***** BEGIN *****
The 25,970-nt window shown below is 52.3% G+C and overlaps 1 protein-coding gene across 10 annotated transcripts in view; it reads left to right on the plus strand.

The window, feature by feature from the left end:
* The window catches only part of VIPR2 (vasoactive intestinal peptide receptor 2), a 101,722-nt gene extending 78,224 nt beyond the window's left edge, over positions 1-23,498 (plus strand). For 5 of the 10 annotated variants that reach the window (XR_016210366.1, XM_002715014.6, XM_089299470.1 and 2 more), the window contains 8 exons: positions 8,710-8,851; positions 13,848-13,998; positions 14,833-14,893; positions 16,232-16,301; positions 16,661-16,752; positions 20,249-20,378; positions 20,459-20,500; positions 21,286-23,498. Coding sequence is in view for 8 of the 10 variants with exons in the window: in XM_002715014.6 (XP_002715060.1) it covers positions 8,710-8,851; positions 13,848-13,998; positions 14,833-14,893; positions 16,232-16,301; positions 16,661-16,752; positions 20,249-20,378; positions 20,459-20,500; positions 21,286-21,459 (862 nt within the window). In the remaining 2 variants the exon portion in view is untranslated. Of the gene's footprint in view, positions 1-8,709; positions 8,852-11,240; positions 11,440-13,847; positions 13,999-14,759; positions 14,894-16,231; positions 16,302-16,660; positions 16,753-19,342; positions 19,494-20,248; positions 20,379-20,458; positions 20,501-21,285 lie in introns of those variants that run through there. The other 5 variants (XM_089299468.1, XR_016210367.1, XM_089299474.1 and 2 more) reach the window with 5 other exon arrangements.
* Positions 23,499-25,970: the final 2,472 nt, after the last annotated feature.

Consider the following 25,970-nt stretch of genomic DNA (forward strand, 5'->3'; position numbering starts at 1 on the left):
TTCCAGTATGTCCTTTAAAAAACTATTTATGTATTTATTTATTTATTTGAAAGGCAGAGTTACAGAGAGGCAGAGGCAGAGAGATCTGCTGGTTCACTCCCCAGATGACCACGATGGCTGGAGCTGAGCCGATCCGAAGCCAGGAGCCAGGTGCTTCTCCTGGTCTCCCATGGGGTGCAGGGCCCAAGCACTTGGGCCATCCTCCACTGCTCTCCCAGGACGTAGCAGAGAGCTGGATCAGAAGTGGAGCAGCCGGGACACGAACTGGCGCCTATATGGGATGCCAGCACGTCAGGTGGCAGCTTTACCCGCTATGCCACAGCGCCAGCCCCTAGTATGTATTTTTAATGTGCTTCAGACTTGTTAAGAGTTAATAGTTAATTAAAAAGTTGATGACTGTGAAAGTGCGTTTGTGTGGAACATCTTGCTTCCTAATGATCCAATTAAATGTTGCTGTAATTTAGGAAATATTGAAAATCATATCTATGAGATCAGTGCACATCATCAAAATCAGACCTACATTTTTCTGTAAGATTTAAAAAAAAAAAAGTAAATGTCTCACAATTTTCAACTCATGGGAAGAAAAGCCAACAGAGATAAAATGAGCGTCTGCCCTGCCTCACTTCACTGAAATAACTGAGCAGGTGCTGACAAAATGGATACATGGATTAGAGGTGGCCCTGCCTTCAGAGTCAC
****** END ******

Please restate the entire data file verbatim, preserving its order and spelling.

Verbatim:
The 25,970-nt window shown below is 52.3% G+C and overlaps 1 protein-coding gene across 10 annotated transcripts in view; it reads left to right on the plus strand.

The window, feature by feature from the left end:
* The window catches only part of VIPR2 (vasoactive intestinal peptide receptor 2), a 101,722-nt gene extending 78,224 nt beyond the window's left edge, over positions 1-23,498 (plus strand). For 5 of the 10 annotated variants that reach the window (XR_016210366.1, XM_002715014.6, XM_089299470.1 and 2 more), the window contains 8 exons: positions 8,710-8,851; positions 13,848-13,998; positions 14,833-14,893; positions 16,232-16,301; positions 16,661-16,752; positions 20,249-20,378; positions 20,459-20,500; positions 21,286-23,498. Coding sequence is in view for 8 of the 10 variants with exons in the window: in XM_002715014.6 (XP_002715060.1) it covers positions 8,710-8,851; positions 13,848-13,998; positions 14,833-14,893; positions 16,232-16,301; positions 16,661-16,752; positions 20,249-20,378; positions 20,459-20,500; positions 21,286-21,459 (862 nt within the window). In the remaining 2 variants the exon portion in view is untranslated. Of the gene's footprint in view, positions 1-8,709; positions 8,852-11,240; positions 11,440-13,847; positions 13,999-14,759; positions 14,894-16,231; positions 16,302-16,660; positions 16,753-19,342; positions 19,494-20,248; positions 20,379-20,458; positions 20,501-21,285 lie in introns of those variants that run through there. The other 5 variants (XM_089299468.1, XR_016210367.1, XM_089299474.1 and 2 more) reach the window with 5 other exon arrangements.
* Positions 23,499-25,970: the final 2,472 nt, after the last annotated feature.

Consider the following 25,970-nt stretch of genomic DNA (forward strand, 5'->3'; position numbering starts at 1 on the left):
TTCCAGTATGTCCTTTAAAAAACTATTTATGTATTTATTTATTTATTTGAAAGGCAGAGTTACAGAGAGGCAGAGGCAGAGAGATCTGCTGGTTCACTCCCCAGATGACCACGATGGCTGGAGCTGAGCCGATCCGAAGCCAGGAGCCAGGTGCTTCTCCTGGTCTCCCATGGGGTGCAGGGCCCAAGCACTTGGGCCATCCTCCACTGCTCTCCCAGGACGTAGCAGAGAGCTGGATCAGAAGTGGAGCAGCCGGGACACGAACTGGCGCCTATATGGGATGCCAGCACGTCAGGTGGCAGCTTTACCCGCTATGCCACAGCGCCAGCCCCTAGTATGTATTTTTAATGTGCTTCAGACTTGTTAAGAGTTAATAGTTAATTAAAAAGTTGATGACTGTGAAAGTGCGTTTGTGTGGAACATCTTGCTTCCTAATGATCCAATTAAATGTTGCTGTAATTTAGGAAATATTGAAAATCATATCTATGAGATCAGTGCACATCATCAAAATCAGACCTACATTTTTCTGTAAGATTTAAAAAAAAAAAAGTAAATGTCTCACAATTTTCAACTCATGGGAAGAAAAGCCAACAGAGATAAAATGAGCGTCTGCCCTGCCTCACTTCACTGAAATAACTGAGCAGGTGCTGACAAAATGGATACATGGATTAGAGGTGGCCCTGCCTTCAGAGTCAC